- sentence stems can be provided to help students organize their thinking and writing
- while thinking through CERs, students benefit from opportunities to discuss their thoughts with peers.
- one teacher in our collaboration has students draft responses to each section of the CER in small groups on post-it notes. She then shares the work of small groups with the whole class and together they come to a consensus on the final version of content. Each student then records the final version in their science notebook.
- Zembal-Saul et. al. (2013) include rubrics for assessing CER responses, videos of teachers using the CER framework in elementary classrooms, and other helpful resources
Constructivism is a learning theory focused on allowing the learner to build their knowledge of a subject through their own experiences and often hands-on explorations. The learner may draw upon prior knowledge of a subject and then work to integrate new information that they learned through investigation. This idea is supported by theorists such as John Dewey and Jean Piaget, who believed that young students build their knowledge by experiencing the world around them (Mooney, 2013).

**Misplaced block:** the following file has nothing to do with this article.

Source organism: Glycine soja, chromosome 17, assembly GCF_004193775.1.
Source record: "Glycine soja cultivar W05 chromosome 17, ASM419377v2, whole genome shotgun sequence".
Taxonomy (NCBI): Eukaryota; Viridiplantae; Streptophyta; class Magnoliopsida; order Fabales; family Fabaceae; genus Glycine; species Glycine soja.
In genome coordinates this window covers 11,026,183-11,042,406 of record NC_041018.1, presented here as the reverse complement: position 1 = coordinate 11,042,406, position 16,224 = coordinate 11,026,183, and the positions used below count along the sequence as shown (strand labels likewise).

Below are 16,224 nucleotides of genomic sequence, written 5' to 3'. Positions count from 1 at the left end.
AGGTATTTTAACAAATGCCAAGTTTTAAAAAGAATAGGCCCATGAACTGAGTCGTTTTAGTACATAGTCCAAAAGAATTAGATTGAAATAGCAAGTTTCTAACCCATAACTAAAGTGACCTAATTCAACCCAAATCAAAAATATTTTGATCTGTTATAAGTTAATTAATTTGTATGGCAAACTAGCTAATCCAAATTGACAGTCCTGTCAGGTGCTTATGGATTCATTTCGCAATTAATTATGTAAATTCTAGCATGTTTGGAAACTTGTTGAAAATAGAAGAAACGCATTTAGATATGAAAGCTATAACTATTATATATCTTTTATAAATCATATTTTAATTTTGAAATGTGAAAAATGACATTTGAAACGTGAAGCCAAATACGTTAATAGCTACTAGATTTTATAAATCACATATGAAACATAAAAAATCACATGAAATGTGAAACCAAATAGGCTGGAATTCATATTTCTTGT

The teacher’s role is especially important in this theory. Teachers must be facilitators of learning, rather than only a source of facts. This means that teachers should ensure that each unique student is being appropriately challenged in their learning while also providing social learning opportunities with peers. Although constructivism as a theory of learning has been around for a while, taking a more dominant role in science education is a shift from what STEM education looked like in the past (or even science and math education separately), as we noted above, when teachers were expected to provide students with information that the students should then memorize.
Teachers can utilize the 5Es framework or similar frameworks to incorporate constructivism in science or integrated STEM education. The frameworks discussed here (and others that are similarly research-based) provide students with ample opportunities to build their knowledge and understanding of scientific phenomena through experience and work with peers, which are core aspects of constructivism. Teachers can also find inspiration in writings about the role of inquiry in science and STEM.
Lorsback, A,.and Tobin, K. (1992) Constructivim as a Referent for Science Teaching, NARST,
Lange, Alissa A.; Robertson, Laura; Price, Jamie; and Craven, Amie. 2021. Teaching Early and Elementary STEM. Johnson City: East Tennessee State University.